The next stage in the construction of our suite of deluxe chicken accommodation is to provide them with some outdoor space. The chickens have arrived, but they’re not ready yet for free-ranging as it will take them a little while to get imprinted on coop = ‘home’.
While they’re getting to know their coop, we’ve made a start on both a permanent pen surrounding the coop and on ‘tractor’ accommodation for putting them to work round the quinta.
I’ve been studying many chicken tractor designs over the last while, looking for something that’s light enough for single-handed moving, but is still large enough to provide the chickens with enough scratching and foraging space that it won’t require re-siting every couple of days. Since they have a permanent coop, the design doesn’t need to incorporate secure night-time accommodation. I kept coming back to the idea of a geodesic dome, encouraged by the success Milkwood Farm in Australia has had using this idea.
But once I started studying the detailed construction plans of their dome, I started to lose enthusiasm. The measuring looked complex and the black pipe I was planning to use doesn’t lend itself to being clearly marked, let alone colour-coded. When I got to ‘special blue solvent glue’ I ground to a halt entirely, having never seen the like in the local hardware stores. So it seemed to me that the traditional Buckminster Fuller-design 2-frequency (2V) geodesic dome was a lot simpler and easier to construct.
I inherited a fair amount of half inch irrigation pipe (16mm LDPE dripline) with this quinta, none of it actively in use at the time or since, a lot of it in fairly short sections, and some of it slashed by passing brushcutters where it had been hidden and half buried in undergrowth. Constructing a geodesic dome out of the shorter and damaged lengths seemed an ideal use for what might otherwise sit around gathering dust until I found another use for it. I wasn’t sure though whether it would be rigid enough to make a successful dome framework, so along with the nuts and bolts and chicken wire covering I needed, I bought some heavy-duty galvanised steel wire for reinforcement. (This, in any case, is needed to replace the vine trellises.) To begin with though, I decided to see whether the pipe on its own was up to the job.
The structure I decided on is a 2V geodesic dome. Thanks to one of several online geodesic dome calculators, it’s very simple to work out exactly what materials are needed for any given radius of dome, what lengths to cut the struts to, and how to assemble the framework once the struts are made.
I based the structure on dimensions for a 1.8m radius dome, but shortened each strut by 1.5cm at each end to allow for flattening and drilling the irrigation pipe to bolt it together, effectively reducing the radius to 1.7m. The dome is assembled as 6 pentagons, 5 for the circumference and one for the top, then joined together as shown in this series of images.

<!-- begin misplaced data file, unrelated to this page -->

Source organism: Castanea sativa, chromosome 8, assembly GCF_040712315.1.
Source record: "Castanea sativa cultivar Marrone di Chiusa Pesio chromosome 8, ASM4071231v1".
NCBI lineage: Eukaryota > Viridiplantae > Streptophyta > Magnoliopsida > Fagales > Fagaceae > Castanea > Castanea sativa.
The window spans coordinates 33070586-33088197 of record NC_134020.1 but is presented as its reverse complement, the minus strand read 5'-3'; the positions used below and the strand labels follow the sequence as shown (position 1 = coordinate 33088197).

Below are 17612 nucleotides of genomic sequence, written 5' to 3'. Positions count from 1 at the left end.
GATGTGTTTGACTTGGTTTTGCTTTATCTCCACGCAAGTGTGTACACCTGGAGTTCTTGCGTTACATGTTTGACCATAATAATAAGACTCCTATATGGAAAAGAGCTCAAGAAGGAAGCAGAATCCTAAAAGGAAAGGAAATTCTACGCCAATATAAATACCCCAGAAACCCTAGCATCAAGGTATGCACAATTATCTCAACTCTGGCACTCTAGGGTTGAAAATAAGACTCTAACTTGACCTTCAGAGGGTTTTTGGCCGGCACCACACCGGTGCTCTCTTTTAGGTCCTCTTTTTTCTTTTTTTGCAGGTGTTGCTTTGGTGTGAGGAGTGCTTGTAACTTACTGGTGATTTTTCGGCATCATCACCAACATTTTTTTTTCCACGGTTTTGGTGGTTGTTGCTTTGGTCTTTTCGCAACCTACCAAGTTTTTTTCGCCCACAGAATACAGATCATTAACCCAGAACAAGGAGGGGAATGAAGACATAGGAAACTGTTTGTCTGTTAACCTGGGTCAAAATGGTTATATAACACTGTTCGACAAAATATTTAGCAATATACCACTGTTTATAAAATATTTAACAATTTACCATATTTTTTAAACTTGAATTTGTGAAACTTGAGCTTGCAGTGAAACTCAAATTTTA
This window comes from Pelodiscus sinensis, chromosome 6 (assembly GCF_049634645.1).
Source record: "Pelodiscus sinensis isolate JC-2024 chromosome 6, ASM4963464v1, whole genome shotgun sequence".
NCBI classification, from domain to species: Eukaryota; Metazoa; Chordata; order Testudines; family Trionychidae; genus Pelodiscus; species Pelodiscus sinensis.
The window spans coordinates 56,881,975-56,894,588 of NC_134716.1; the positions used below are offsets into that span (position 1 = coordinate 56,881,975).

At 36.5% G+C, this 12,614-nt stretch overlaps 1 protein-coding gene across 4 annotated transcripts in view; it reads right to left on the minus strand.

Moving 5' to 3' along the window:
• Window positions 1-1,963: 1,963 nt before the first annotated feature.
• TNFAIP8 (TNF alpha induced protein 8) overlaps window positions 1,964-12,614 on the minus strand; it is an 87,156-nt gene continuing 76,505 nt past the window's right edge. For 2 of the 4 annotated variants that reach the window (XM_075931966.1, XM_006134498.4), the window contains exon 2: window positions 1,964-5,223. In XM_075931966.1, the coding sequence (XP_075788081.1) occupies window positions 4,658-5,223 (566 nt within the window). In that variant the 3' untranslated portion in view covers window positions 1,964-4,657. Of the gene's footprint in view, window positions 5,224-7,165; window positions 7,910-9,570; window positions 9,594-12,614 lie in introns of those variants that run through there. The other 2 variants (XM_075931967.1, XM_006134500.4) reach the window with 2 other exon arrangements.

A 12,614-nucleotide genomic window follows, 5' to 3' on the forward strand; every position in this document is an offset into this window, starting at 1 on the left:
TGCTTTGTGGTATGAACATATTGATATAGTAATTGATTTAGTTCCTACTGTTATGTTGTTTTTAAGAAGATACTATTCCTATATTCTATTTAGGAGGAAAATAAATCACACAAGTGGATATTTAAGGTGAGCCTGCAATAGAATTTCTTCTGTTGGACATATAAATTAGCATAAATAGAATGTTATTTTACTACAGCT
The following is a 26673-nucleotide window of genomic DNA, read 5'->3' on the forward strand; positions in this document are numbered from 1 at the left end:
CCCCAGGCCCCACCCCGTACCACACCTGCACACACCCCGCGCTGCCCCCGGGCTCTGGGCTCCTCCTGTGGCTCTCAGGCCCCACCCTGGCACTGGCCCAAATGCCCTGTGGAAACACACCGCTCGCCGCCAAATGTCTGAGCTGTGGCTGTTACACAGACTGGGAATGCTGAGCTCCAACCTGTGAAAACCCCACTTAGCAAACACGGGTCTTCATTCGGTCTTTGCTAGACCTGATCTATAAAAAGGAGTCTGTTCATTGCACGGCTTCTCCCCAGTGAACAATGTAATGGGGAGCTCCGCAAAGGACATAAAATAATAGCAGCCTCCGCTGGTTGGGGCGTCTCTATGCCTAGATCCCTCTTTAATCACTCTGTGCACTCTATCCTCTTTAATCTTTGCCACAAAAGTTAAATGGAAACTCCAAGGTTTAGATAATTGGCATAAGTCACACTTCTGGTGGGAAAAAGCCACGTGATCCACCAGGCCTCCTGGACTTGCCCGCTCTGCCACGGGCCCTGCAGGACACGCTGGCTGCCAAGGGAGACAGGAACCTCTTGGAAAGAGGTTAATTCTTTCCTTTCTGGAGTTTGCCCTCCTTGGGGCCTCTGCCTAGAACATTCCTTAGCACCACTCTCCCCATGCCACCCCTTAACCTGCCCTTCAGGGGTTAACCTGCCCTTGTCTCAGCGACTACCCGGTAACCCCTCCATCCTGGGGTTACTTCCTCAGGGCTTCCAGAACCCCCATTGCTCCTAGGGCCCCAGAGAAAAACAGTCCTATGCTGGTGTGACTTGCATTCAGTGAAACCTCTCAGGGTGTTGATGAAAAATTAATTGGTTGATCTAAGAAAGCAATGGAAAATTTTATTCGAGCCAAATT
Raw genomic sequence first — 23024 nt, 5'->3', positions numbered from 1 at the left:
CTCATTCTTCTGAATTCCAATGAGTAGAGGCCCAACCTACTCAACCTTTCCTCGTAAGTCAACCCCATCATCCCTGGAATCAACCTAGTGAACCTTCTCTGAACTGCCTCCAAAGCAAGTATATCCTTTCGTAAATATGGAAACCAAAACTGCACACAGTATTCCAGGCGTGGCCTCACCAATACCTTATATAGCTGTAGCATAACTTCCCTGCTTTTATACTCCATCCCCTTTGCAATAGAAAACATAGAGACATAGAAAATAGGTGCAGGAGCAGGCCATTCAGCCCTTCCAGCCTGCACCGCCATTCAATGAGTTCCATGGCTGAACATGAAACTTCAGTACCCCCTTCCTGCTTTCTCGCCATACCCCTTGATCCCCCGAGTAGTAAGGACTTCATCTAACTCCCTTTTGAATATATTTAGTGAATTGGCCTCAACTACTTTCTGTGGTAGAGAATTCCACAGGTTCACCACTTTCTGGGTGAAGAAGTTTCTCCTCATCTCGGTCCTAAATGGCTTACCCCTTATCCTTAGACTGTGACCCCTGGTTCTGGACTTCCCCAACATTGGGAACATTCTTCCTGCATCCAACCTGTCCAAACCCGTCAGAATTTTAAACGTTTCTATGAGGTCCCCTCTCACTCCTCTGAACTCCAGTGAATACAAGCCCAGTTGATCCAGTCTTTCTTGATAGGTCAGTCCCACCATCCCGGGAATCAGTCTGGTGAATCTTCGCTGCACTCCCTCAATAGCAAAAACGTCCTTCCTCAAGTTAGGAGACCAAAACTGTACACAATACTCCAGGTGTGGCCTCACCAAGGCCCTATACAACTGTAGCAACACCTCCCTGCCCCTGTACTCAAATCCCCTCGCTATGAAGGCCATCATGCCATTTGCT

But this was as good as it got. As soon as I tried to move it, the whole thing collapsed on itself again. Not only did the galvanised wire not help, but it made the situation worse as once the struts bent over, the wire (which had bent with them) tended to keep them that way.
There was, however, a big bonus from this stunning failure to accurately estimate the limitations of my construction materials. Seeing the completed 3.4m diameter dome immediately made me realise that a framework of this size (constructed from more robust materials, obviously) could be a very useful and versatile resource: covered in polyethylene sheeting, a Spring greenhouse; covered in fabric and canvas, summer visitor accommodation …
But back to the drawing board … I looked at the Robert Freeman design on Milkwood’s blog again and gave it some more serious consideration, but somehow I didn’t feel ready to give up on the original geodesic dome just yet. The dome I’d started with was pretty large. Too large. Not only for the frame it was made from, but for ease of moving and potential siting too. I decided to try a cut down version and reduced it to 60% of its original size, minus the galvanised wire. I also noticed that it was better if I didn’t do the nuts and bolts up so tightly – a partially deformed tube has more rigidity than a completely flattened one.
Night and day! This worked a treat. The resulting structure has integrity. It can be lifted with one hand, is flexible enough to be squeezed through tight spaces, but immediately regains its shape. It will need re-siting more frequently, but it will go anywhere on the quinta.
The rim can be pegged down for security and there is a 40cm skirt of chicken wire beyond the perimeter which can be weighed down with rocks or planks to deter diggers – whether hens from the inside or other animals from the outside. The door is sited above ground level and it’s easy enough for a me-sized person to climb in.
Next stage is to see whether the chickens take well to it …